2. Murder of the Universe — King Gizzard and the Lizard Wizard

Much like BROCKHAMPTON, King Gizzard release a baffling amount of great music in 2017, they released 5 full-length albums. FIVE. And they were all good. I didn’t want to have KGATLW take up too many slots either so I chose the best one of the five. These albums are all so distinct from one another that I can’t lump them together, so I recommend checking out their other stuff this year.

This album, however, is far and away the best release, and might even by my favourite in their entire catalogue. This album was a bit divisive, due to its many spoken word passages. I love the spoken word passages and I think that they don’t take away from the music at all. The album has 3 distinct stories all based on high-fantasy/sci-fi. But the best one is the last song on the album, Han-Tyumi and the Murder of the Universe, about a cyborg that only wants two things. To die, and to vomit. This absurd premise becomes epic and terrifying as the universe is destroyed in an unfathomable volume of puke. It sounds gross, but I think that there is some depth to the lyrics and some great metaphors about humanity and the need to produce junk until we destroy everything we care about. But maybe I’m reading into it too much.

If spoken word stuff isn’t your cup of tea, I recommend Polygondwanaland, my second favourite release by the band this year. It is a veritable polyrhythmic wonderland.

1. American Dream — LCD Soundsystem

LCD Soundsystem is back from the grave. 6 years after their “final” show at Madison Square Gardens James Murphy has revived the band and released another incredible album of punk-disco/electronic music. Murphy has always been very self-aware. He is aware of his unlikely rise as one of the indie scenes icons. He is aware of his age (quickly approaching 50) and he is aware of his hypocrisy. But Murphy looks out just as deeply as he looks in. While LCD Soundsystem’s entire conception was a bit of a joke, this album is a commentary on the world we are currently living in. This album spends a lot of time contemplating endings. The end of friendships, the end of life, the end of loves, the end of youth. Murphy explores how we change, whether it be “Emotional Haircut”, a song about a mid-life crisis, or “Tonite” where we see the irony of the “old man” point-of-view on current culture.

This album also brings incredible music. The album is filled with danceable grooves from front to back. The great rhythms and riffs that Murphy can use for longer than you’d think. The 9-minute long “How Do You Sleep?” is the epitome of this use of a single groove. A dark, angry track slowly evolves from Murphy’s wails to an incredible driving disco groove. It’s like The Knife and The Bee-gees were forced to collaborate. The production is amazing, with retro synths, post-punk guitars and brilliant vocal performances all meshing into a sound that is uniquely LCD. One of the things I love about Murphy’s production is how he mixes the vocals lower than most other groups, causing his music to have this massive feeling. It doesn’t sound like he is singing over a track, but that he is surrounded by the instruments he is playing.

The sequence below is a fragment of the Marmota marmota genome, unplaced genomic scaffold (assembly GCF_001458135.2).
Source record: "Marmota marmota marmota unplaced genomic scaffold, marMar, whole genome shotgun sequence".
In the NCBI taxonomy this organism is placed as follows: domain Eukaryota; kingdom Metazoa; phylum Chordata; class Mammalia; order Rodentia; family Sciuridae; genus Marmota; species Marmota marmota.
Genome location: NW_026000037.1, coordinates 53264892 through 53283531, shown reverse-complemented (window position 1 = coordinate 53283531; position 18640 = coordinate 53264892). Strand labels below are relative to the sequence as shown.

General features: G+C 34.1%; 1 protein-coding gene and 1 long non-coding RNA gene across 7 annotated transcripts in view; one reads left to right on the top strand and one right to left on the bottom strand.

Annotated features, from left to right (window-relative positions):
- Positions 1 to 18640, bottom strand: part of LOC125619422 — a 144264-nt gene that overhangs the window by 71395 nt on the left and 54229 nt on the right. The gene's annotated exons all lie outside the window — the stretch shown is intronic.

This album is both poignant, and fun. It’s indulgent but calculated. This is a brilliant album that you can sink your teeth into. The grooves draw you in and the lyrics keep you thinking. If only the real American dream was as good as this.

Honorable Mentions

Albums worth checking out but I didn’t make the cut.

A Crow Looked At Me — Mount Eerie

I’m sure this album would have been on the list had I been able to listen to it the whole way through more than 3 times. This song starts with a punch straight to the gut and keeps on kicking you while you are on the ground. This devastatingly personal depiction of the loss of a loved one is hard to listen, but I think is an essential experience.


Aromanticism — Moses Sumney

A gorgeous album about the opposite of romance. Cool little twist. Amazing vocals and production.


Brick Body Kids Still Daydream — Open Mike Eagle

Mike’s most intimate and personal album yet. Talks about gentrification and nostalgia. I love Open Mike Eagle. If you don’t listen to him, start.


Rap Album Two — Jonwayne

Jonwayne is a depressed alcoholic who makes great music and raps real nice.


Mouth Moods — Neil Cicierega

This album is pure genius. Neil is my meme daddy.


Crack-Up — Fleet Foxes

More beautiful progressive chamber folk. Perhaps their most ambitious.


Ex Eye — Ex Eye

Saxophone master Colin Stetson joins Greg Fox for some crazy saxophone metal.


DAMN. — Kendrick Lamar

I don’t really need to mention it, but so people don’t comment. “Where’s DAMN?!”. Also, GOD is one of the worst songs released this year.



Adam Sondergard

An aspiring writer from Alberta with a BSc in Neuroscience. Interests include, music, education, video games. Read more at sondergardworks.wordpress.com